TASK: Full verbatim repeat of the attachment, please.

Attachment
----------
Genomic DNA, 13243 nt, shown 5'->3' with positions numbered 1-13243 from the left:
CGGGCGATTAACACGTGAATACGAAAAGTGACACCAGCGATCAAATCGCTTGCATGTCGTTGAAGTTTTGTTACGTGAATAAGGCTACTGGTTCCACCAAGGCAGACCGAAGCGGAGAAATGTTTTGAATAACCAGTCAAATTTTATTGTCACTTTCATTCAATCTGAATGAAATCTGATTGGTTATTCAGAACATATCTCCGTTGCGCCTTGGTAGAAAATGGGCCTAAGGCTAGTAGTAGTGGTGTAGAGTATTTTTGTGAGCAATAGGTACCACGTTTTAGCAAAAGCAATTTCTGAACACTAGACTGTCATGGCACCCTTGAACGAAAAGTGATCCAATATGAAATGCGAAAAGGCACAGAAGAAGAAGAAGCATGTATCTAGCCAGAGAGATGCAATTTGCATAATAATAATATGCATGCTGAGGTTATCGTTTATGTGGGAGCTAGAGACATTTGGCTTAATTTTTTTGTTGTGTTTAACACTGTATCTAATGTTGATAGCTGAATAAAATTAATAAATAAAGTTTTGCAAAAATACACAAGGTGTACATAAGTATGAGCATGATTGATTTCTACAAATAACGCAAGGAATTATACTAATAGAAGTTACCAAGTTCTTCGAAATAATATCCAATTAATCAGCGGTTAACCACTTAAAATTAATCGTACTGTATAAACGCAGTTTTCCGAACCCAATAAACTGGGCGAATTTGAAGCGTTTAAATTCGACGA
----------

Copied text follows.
Genomic DNA, 13243 nt, shown 5'->3' with positions numbered 1-13243 from the left:
CGGGCGATTAACACGTGAATACGAAAAGTGACACCAGCGATCAAATCGCTTGCATGTCGTTGAAGTTTTGTTACGTGAATAAGGCTACTGGTTCCACCAAGGCAGACCGAAGCGGAGAAATGTTTTGAATAACCAGTCAAATTTTATTGTCACTTTCATTCAATCTGAATGAAATCTGATTGGTTATTCAGAACATATCTCCGTTGCGCCTTGGTAGAAAATGGGCCTAAGGCTAGTAGTAGTGGTGTAGAGTATTTTTGTGAGCAATAGGTACCACGTTTTAGCAAAAGCAATTTCTGAACACTAGACTGTCATGGCACCCTTGAACGAAAAGTGATCCAATATGAAATGCGAAAAGGCACAGAAGAAGAAGAAGCATGTATCTAGCCAGAGAGATGCAATTTGCATAATAATAATATGCATGCTGAGGTTATCGTTTATGTGGGAGCTAGAGACATTTGGCTTAATTTTTTTGTTGTGTTTAACACTGTATCTAATGTTGATAGCTGAATAAAATTAATAAATAAAGTTTTGCAAAAATACACAAGGTGTACATAAGTATGAGCATGATTGATTTCTACAAATAACGCAAGGAATTATACTAATAGAAGTTACCAAGTTCTTCGAAATAATATCCAATTAATCAGCGGTTAACCACTTAAAATTAATCGTACTGTATAAACGCAGTTTTCCGAACCCAATAAACTGGGCGAATTTGAAGCGTTTAAATTCGACGA